Streaming video services like Netflix have, in a lot of ways, improved the disposable time of people worldwide.
In addition to the number of new releases and decent selection of recent blockbusters and television series online, it's produced an increasingly strong variety of original programming, like Unbreakable Kimmy Schmidt, Stranger Things, F is for Family, BoJack Horseman, Love and Master of None, among many others.
It's so, so easy to rack out on the couch and let the hours unravel with your laptop on your belly and percussion of the House of Cards theme shaking your stomach.
While increased access to movies and shows is great for viewing a bevy of films and shows you may never have checked out, let alone heard of, it can also be easy to feel that the social aspect of movies is fading away.
It wasn't that long ago that if you wanted to catch a flick at home, you at least had to head up the road to Blockbuster or Rogers or some local joint to snag a VHS or DVD. If your preferred option wasn't there, it was disappointing, but at least made some sense. Someone else beat you to the punch and you'll have to hope it's there next time. In the current Netflix days, I was left baffled that they had two Wet Hot American Summer miniseries — their own original content — but the 2001 cult classic used as the basis for both series is no longer there. Huh?
Thankfully, Netflix is not God — it's a demigod at best. There are still options to go watch movies outside the house.
Sure, the Village 8 here in town brings the big new releases and has a perfectly fine location and atmosphere.
But it's a blast to watch some of the old classics in a communal atmosphere, like I had the chance to at the Rio Theatre in East Vancouver last week. I'd had my eye on their calendar for months, hoping my schedule would align with something worth checking out. I'd let my partner know about the Rio and she did the same, eventually zeroing in on a screening of Dirty Dancing last Thursday night. It was very nearly a sellout, which I haven't been able to say for any movie I've gone to see in theatres in quite some time. Since many of the audience members seem to have seen the movie before, they reacted to it in ways that were nearly as entertaining as the movie itself — catcalling Patrick Swayze, cheering for famous lines and yelling out at the antagonists. There's something more than just the big screen, the smell of the popcorn and the cushiness of the seats (and, hopefully, a decent show) that makes going to the theatre a worthwhile experience, especially one worth driving to town for.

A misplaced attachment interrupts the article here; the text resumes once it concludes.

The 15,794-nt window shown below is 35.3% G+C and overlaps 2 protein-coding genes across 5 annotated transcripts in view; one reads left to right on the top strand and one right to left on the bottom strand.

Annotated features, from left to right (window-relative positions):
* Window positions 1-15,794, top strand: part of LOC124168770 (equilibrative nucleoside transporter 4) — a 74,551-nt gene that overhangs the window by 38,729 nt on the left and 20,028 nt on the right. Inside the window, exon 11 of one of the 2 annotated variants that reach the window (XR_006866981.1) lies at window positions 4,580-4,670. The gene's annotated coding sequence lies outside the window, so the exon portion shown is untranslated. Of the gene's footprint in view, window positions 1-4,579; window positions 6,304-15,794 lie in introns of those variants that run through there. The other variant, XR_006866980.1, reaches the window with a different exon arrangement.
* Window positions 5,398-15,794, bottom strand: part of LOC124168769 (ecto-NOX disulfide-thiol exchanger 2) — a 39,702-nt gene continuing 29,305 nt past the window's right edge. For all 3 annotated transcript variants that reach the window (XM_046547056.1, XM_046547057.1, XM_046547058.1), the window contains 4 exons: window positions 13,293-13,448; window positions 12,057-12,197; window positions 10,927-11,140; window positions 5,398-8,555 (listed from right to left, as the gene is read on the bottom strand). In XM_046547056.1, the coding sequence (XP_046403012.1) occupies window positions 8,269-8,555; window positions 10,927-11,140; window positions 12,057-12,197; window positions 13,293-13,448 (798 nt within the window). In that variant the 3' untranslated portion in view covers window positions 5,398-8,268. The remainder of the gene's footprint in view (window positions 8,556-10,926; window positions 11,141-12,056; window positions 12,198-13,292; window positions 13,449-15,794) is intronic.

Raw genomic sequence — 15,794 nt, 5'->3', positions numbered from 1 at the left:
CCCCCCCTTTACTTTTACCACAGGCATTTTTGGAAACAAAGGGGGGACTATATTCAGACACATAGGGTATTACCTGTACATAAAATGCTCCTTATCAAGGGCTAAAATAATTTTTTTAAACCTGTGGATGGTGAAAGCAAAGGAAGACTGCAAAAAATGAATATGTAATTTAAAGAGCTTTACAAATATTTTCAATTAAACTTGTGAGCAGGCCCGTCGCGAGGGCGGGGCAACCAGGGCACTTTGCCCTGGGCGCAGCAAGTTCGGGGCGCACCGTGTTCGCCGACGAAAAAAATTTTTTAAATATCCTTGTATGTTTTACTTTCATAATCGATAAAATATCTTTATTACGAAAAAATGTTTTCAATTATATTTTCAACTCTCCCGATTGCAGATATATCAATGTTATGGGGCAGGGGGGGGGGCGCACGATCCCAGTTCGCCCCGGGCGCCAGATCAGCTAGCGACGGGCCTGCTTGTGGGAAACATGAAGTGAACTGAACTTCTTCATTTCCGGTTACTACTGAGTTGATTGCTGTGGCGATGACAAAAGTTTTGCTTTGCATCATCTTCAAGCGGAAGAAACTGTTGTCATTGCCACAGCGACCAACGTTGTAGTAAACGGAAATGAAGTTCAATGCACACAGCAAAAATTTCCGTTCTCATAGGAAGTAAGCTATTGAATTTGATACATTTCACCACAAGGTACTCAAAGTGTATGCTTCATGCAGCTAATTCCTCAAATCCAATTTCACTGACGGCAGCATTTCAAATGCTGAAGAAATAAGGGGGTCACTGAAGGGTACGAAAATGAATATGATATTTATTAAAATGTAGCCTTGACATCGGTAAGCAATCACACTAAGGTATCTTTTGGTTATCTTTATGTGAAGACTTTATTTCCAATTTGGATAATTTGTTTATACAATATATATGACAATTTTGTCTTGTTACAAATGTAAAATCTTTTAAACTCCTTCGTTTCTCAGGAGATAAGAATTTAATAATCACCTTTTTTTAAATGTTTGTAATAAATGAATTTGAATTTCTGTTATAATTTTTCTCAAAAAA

Whenever I describe living in Fort Frances, Ont., one of the first vignettes I used to describe life there is the need to go through customs to go catch a movie, as the theatre was just across the Rainy River in International Falls, Minn.
The year I was there was a pretty strong one for movies, as Up in the Air, Toy Story 3, Scott Pilgrim vs. the World, Inception, Shutter Island and The Social Network all came out. Even so, the seats were mostly empty, and in some cases, my buddy and I were the only people checking out the show.
While it's fun for a while to have your pick of seats, there's something a little sad about being in the middle of a sea of empty ones. You don't have to look at someone else to know that they feel the same sense of joy, or amazement, or humour as you do during a certain scene. Or when your 'Should I be laughing at this?' apprehension softens to 'Yeah, it's fine, as long as I know why I'm laughing.'
And thank goodness for the current resurgence of outdoor options. My partner and I had a great time at the showing of Beauty and the Beast at Big Sky Golf Course up in Pemberton, and last year in Vancouver's River District, we went to a showing of Halloween as part of a special October drive-in showing scary movies leading up to Oct. 31.
If you're properly prepared for a night out (literally) with some blankets, warm clothes and bug spray, they're a wonderful way to get some fresh air.
Don't get me wrong, I'm still going to binge my share of Netflix, but when I get the chance to get out of the house and share a movie-going experience with others, you bet I'm going to take it.